Pearl Jam’s success over the past two decades has established them as a business in-themselves that has a real social and environmental impact. Employing dozens of people and moving equipment around the world creates significant carbon emissions that the band wanted to reduce.
In April Pearl Jam partnered with UPS to manage logistics for their 20th anniversary festival in Wisconsin. Just using the UPS rail system instead of trucks to move their gear saved a large portion of their carbon output, and the remaining 19 tonnes was offset with investments in carbon reclamation efforts like 24,000 acre Garcia River Forest Project.
Rethinking large undertakings like band tours is an important step towards reducing the environmental impact of entertainment. Bands are increasingly searching for ways to reduce their carbon emissions, and along with apps created for that reason like inBloom the next best thing is partnering with those who have shared interests.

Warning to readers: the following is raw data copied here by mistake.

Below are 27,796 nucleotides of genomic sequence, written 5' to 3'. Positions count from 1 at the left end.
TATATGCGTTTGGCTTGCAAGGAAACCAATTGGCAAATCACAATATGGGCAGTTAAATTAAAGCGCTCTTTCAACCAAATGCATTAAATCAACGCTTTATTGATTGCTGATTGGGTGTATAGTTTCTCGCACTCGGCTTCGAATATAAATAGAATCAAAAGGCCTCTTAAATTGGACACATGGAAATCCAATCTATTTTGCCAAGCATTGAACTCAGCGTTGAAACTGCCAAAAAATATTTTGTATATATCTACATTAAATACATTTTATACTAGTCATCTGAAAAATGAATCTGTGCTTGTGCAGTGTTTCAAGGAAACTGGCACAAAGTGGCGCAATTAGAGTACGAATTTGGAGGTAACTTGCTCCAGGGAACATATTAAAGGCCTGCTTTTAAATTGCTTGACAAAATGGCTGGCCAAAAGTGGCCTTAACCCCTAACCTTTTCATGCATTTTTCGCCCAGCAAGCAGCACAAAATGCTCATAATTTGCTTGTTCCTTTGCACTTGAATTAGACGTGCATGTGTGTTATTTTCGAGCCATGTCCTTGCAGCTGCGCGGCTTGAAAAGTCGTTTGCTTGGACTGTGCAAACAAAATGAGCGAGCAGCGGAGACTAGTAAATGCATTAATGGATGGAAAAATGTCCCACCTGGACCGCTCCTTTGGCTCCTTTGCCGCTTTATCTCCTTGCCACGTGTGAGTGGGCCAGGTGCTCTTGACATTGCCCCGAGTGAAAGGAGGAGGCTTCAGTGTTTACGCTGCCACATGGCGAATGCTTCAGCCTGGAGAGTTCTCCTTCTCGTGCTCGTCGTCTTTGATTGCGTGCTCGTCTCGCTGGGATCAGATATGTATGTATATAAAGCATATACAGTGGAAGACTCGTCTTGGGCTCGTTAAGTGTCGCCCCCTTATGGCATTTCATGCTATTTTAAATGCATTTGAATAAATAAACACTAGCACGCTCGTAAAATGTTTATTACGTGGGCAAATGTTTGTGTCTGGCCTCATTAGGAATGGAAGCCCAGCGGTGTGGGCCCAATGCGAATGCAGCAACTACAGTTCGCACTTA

The fact that an ‘alternative’ group like Pearl Jam joined with a large multinational corporation like UPS demonstrates that caring for the environment is an effective shared value across industries that can forge enduring partnerships beyond mere transaction and transportation. The future of business and our planet depends on creating more joint ventures that are focused around ‘doing good’ for people and planet while simultaneously ‘doing well’ on the balance sheets.
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